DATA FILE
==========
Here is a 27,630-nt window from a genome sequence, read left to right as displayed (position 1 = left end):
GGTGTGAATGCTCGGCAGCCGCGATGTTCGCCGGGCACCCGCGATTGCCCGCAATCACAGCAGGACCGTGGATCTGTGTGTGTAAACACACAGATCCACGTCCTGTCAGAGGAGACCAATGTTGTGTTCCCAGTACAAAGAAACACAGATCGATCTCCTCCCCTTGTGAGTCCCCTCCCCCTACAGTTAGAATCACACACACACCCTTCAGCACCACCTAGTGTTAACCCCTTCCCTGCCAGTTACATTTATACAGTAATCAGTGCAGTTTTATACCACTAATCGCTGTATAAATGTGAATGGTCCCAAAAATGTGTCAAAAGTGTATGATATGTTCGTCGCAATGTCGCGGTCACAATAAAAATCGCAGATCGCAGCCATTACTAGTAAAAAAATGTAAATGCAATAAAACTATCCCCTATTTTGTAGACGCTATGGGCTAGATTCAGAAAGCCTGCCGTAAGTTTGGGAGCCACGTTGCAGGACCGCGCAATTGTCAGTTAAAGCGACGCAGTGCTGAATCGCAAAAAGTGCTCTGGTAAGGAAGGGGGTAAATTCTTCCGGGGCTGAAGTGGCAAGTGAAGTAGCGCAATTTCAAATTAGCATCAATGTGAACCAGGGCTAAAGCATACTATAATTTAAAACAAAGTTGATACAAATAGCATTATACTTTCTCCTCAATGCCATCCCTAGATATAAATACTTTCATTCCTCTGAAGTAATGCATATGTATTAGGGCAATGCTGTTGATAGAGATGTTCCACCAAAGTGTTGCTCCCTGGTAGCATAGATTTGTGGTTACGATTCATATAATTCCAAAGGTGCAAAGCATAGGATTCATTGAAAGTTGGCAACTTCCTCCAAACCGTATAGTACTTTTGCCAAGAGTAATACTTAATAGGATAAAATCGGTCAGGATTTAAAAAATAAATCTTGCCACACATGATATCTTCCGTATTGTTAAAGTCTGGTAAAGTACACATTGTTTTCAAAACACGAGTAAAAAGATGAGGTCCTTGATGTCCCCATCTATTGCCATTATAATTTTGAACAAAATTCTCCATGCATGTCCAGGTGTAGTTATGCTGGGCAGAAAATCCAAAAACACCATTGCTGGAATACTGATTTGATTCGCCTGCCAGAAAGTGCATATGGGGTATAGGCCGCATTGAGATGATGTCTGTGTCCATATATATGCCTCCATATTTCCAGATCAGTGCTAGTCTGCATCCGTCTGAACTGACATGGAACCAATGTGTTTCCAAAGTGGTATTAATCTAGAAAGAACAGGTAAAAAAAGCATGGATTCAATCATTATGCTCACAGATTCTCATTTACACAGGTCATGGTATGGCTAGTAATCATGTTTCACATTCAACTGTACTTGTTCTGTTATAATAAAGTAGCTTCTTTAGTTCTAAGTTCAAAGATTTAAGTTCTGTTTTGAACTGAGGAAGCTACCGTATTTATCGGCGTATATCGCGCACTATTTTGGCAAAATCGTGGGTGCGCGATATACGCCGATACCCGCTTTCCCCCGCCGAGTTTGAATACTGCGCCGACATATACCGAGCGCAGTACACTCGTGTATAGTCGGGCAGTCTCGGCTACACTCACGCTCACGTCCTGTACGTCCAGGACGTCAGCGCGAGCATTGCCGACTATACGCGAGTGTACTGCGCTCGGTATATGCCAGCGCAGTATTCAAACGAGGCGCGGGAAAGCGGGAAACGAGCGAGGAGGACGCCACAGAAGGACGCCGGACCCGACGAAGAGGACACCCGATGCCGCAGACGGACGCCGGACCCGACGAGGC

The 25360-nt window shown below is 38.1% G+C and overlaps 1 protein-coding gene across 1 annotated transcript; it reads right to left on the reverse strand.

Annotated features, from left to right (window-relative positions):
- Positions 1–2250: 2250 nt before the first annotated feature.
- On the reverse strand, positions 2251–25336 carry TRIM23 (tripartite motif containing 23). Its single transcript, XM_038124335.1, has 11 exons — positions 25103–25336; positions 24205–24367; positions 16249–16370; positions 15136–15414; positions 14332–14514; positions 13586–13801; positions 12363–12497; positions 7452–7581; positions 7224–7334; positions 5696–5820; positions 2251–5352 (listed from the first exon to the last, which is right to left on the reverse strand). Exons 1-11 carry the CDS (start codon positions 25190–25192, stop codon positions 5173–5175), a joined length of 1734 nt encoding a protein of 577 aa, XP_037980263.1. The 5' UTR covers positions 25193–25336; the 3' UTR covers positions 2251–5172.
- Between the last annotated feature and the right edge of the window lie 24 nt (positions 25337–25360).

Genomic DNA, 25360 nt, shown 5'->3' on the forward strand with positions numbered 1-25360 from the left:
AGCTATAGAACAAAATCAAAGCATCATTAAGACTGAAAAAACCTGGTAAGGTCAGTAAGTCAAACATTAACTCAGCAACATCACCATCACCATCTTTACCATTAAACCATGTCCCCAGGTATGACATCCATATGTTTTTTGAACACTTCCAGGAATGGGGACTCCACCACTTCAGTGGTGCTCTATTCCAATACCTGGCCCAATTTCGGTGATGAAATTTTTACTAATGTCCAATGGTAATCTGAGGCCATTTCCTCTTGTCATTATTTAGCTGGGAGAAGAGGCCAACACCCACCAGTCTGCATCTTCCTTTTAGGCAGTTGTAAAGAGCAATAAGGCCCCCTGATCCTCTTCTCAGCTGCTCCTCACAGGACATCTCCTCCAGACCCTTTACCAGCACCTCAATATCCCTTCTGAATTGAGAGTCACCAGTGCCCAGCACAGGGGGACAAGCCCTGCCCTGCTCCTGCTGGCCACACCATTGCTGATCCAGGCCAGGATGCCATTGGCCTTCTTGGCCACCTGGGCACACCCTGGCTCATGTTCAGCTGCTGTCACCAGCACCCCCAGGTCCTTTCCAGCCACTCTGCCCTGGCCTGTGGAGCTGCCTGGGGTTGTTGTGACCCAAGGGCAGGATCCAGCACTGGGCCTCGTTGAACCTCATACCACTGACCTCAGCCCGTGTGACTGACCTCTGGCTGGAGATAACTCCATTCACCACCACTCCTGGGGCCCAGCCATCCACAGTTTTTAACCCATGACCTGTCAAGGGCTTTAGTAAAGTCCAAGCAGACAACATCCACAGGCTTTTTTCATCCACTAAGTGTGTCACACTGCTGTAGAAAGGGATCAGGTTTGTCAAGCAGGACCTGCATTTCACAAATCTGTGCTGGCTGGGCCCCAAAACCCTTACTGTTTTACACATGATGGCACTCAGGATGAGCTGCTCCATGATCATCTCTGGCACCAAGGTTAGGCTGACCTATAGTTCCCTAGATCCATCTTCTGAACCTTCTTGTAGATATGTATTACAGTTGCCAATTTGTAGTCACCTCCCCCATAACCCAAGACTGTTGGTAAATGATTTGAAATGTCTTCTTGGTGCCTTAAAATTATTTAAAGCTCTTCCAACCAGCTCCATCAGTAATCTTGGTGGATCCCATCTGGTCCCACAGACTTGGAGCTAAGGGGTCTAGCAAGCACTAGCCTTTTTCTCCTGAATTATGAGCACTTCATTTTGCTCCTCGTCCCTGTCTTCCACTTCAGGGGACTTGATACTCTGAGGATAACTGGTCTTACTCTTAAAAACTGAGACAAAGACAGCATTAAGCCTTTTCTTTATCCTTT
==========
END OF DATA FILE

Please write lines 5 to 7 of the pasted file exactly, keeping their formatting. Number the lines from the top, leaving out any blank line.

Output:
- Positions 1–2250: 2250 nt before the first annotated feature.
- On the reverse strand, positions 2251–25336 carry TRIM23 (tripartite motif containing 23). Its single transcript, XM_038124335.1, has 11 exons — positions 25103–25336; positions 24205–24367; positions 16249–16370; positions 15136–15414; positions 14332–14514; positions 13586–13801; positions 12363–12497; positions 7452–7581; positions 7224–7334; positions 5696–5820; positions 2251–5352 (listed from the first exon to the last, which is right to left on the reverse strand). Exons 1-11 carry the CDS (start codon positions 25190–25192, stop codon positions 5173–5175), a joined length of 1734 nt encoding a protein of 577 aa, XP_037980263.1. The 5' UTR covers positions 25193–25336; the 3' UTR covers positions 2251–5172.
- Between the last annotated feature and the right edge of the window lie 24 nt (positions 25337–25360).